When I think about all the religious ideas I have yet encountered, none is perhaps more powerful than the idea of Sabbath. Take a day off every seven days and devote it to rest, family, study and the divine. It is a concept inherent in the breath of meditation practice that is the foundation of Buddhism – sit down and be quiet. A Sabbath of the mind. Father Thomas Keating, creator and proponent of the centering prayer practice, says silence is God’s first language. Our culture has in many respects abandoned the idea of Sabbath. We may as individuals make it a priority to attend worship services once a week, but we follow up by shopping, sports leagues, running errands, meetings (of all things meetings!) and many other activities where the prime endeavor is anything but rest, anything but sitting down and being quiet. We need Sabbath. We can not best discern what to do, where to go, or what is just on the run. Only in the stillness do we get in touch with our deepest selves and only in making time on a regular basis for being and not doing do we develop our greatest inner strength from which springs our most powerful action in the world.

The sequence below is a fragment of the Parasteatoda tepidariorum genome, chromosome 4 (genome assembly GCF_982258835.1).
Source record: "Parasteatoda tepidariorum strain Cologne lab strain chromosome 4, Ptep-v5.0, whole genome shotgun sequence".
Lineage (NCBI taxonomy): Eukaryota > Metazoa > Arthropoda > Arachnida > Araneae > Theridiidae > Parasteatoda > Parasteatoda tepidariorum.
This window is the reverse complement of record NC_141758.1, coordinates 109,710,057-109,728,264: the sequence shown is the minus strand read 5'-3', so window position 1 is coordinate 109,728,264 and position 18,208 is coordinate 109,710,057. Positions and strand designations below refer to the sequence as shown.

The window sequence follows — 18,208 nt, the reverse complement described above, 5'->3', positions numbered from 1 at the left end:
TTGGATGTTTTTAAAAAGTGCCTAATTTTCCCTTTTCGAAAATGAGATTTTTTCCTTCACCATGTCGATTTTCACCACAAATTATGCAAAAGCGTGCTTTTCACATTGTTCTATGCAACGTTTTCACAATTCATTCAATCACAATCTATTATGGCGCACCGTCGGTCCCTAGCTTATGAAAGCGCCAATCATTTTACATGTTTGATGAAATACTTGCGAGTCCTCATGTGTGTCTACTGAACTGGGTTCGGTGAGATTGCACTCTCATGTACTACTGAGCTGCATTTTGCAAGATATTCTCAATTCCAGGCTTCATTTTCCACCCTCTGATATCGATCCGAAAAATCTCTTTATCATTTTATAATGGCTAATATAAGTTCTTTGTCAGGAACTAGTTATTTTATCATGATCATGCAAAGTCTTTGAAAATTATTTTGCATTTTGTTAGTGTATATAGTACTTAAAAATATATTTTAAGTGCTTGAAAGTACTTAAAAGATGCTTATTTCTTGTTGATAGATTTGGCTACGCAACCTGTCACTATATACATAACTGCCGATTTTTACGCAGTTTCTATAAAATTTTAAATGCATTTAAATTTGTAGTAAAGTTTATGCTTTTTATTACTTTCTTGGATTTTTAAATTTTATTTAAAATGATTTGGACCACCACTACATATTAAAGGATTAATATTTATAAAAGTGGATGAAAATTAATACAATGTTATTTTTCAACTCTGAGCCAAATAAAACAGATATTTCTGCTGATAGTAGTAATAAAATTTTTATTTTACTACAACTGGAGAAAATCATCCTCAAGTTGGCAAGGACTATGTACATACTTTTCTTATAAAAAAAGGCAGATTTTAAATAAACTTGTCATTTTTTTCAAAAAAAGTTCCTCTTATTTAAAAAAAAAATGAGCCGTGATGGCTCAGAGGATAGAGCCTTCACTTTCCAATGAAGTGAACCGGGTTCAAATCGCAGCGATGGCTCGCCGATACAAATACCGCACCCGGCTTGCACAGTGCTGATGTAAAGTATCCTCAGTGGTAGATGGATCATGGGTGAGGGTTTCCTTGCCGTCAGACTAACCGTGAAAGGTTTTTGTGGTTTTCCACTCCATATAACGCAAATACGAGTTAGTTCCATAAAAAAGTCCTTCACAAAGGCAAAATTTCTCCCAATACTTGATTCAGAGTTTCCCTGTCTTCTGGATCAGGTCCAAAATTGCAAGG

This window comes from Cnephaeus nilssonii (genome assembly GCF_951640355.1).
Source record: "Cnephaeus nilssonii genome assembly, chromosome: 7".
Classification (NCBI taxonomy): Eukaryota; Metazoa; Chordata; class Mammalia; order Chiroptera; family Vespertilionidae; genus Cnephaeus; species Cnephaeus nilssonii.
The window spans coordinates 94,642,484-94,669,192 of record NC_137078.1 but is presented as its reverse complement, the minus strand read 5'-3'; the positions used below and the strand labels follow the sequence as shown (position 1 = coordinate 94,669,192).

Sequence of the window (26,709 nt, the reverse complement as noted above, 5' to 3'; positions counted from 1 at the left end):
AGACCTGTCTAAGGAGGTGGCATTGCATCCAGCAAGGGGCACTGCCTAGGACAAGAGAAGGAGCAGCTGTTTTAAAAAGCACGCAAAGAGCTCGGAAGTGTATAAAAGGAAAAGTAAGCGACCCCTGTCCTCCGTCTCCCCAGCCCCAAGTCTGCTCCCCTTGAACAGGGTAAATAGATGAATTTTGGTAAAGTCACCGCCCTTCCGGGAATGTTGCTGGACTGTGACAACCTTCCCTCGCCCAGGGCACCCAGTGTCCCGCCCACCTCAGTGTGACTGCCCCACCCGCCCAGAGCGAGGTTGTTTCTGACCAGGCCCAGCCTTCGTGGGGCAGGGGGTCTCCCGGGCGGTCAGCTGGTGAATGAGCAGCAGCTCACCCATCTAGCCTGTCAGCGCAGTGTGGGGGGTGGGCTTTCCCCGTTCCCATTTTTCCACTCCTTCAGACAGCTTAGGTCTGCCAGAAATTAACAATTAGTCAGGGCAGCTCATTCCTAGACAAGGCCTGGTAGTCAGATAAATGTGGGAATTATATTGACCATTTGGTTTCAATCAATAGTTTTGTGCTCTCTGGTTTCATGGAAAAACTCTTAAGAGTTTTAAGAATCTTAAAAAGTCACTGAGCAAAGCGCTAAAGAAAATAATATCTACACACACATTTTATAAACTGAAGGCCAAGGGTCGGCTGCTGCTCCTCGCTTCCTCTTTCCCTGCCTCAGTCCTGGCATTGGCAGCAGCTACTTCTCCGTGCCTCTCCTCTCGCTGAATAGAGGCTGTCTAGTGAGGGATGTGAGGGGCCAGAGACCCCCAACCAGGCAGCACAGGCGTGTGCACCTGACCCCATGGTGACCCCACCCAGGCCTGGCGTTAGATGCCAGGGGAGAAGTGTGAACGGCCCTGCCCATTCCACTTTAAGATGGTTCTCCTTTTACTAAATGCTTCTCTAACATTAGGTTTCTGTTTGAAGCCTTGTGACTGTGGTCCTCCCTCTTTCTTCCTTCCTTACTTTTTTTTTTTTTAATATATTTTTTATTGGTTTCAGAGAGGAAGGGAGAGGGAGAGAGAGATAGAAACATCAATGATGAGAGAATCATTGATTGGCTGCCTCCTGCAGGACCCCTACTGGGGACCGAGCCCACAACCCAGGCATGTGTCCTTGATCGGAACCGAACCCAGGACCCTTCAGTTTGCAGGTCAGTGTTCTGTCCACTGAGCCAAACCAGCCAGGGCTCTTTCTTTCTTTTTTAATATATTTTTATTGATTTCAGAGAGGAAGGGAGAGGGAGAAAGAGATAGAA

While contemplating reflection questions for my congregation’s neighborhood groups for this month, I decided to ask colleagues in ministry (including religious education) via Facebook what might be some good things to have folks ponder.
Here’s what they offered to me:
- If you were to create a modern Sabbath, what activities would you embrace? What would be set aside? What is one small change you might make this week? Going forward? (Katy Schmidt Carpman, DRE, Emerson UU Church, Houston)
- What do you see as the goal of your Sabbath? Is it to recover from a week spent out of balance, to renew yourself physically and spiritually, or something else? (Rev. Scott Prinster, University of Wisconsin)
- In the absence of a socially and culturally acknowledged Sabbath, what can we as modern people of faith do to ensure that those at the bottom of the economic pyramid receive the time for rest that they need and deserve? (Rev. Kristin Grassel Schmidt, King’s Chapel, Boston, blogger at http://wanderingfollower.com/)
- In our electronically wired world, do you consciously unplug one day or even a half day a week by putting down the iPhone, the Blackberry, the Droid and refusing to answer email and text messages? (Meryl Gunter, Consultant, Southwest UU Conference)
One of the most useful ways of measuring personal Sabbath keeping I’ve encountered is a list that takes you from the day to the year (to a once in a lifetime event). The Cistercian monk Charles de Foucauld who lived in the Algerian desert mystically noted that people should stay in the desert for:
- An hour a day
- A day a week
- A week a year